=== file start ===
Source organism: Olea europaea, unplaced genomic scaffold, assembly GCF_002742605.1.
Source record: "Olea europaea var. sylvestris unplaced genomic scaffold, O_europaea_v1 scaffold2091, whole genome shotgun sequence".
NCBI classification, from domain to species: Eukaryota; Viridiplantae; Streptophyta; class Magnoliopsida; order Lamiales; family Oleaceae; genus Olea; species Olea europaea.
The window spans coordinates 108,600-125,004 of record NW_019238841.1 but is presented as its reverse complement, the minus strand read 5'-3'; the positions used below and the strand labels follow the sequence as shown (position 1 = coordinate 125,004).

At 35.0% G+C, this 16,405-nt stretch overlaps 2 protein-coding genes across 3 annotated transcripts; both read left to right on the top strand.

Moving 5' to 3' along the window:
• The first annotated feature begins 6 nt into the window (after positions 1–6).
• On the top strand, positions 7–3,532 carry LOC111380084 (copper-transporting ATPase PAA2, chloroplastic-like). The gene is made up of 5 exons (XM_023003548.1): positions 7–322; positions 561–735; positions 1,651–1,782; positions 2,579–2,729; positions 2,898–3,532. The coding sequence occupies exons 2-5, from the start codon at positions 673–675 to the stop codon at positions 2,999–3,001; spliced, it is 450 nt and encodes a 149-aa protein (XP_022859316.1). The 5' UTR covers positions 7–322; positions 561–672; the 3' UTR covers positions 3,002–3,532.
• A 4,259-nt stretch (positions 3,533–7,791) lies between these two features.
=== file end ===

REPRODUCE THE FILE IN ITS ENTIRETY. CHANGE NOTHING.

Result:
Source organism: Olea europaea, unplaced genomic scaffold, assembly GCF_002742605.1.
Source record: "Olea europaea var. sylvestris unplaced genomic scaffold, O_europaea_v1 scaffold2091, whole genome shotgun sequence".
NCBI classification, from domain to species: Eukaryota; Viridiplantae; Streptophyta; class Magnoliopsida; order Lamiales; family Oleaceae; genus Olea; species Olea europaea.
The window spans coordinates 108,600-125,004 of record NW_019238841.1 but is presented as its reverse complement, the minus strand read 5'-3'; the positions used below and the strand labels follow the sequence as shown (position 1 = coordinate 125,004).

At 35.0% G+C, this 16,405-nt stretch overlaps 2 protein-coding genes across 3 annotated transcripts; both read left to right on the top strand.

Moving 5' to 3' along the window:
• The first annotated feature begins 6 nt into the window (after positions 1–6).
• On the top strand, positions 7–3,532 carry LOC111380084 (copper-transporting ATPase PAA2, chloroplastic-like). The gene is made up of 5 exons (XM_023003548.1): positions 7–322; positions 561–735; positions 1,651–1,782; positions 2,579–2,729; positions 2,898–3,532. The coding sequence occupies exons 2-5, from the start codon at positions 673–675 to the stop codon at positions 2,999–3,001; spliced, it is 450 nt and encodes a 149-aa protein (XP_022859316.1). The 5' UTR covers positions 7–322; positions 561–672; the 3' UTR covers positions 3,002–3,532.
• A 4,259-nt stretch (positions 3,533–7,791) lies between these two features.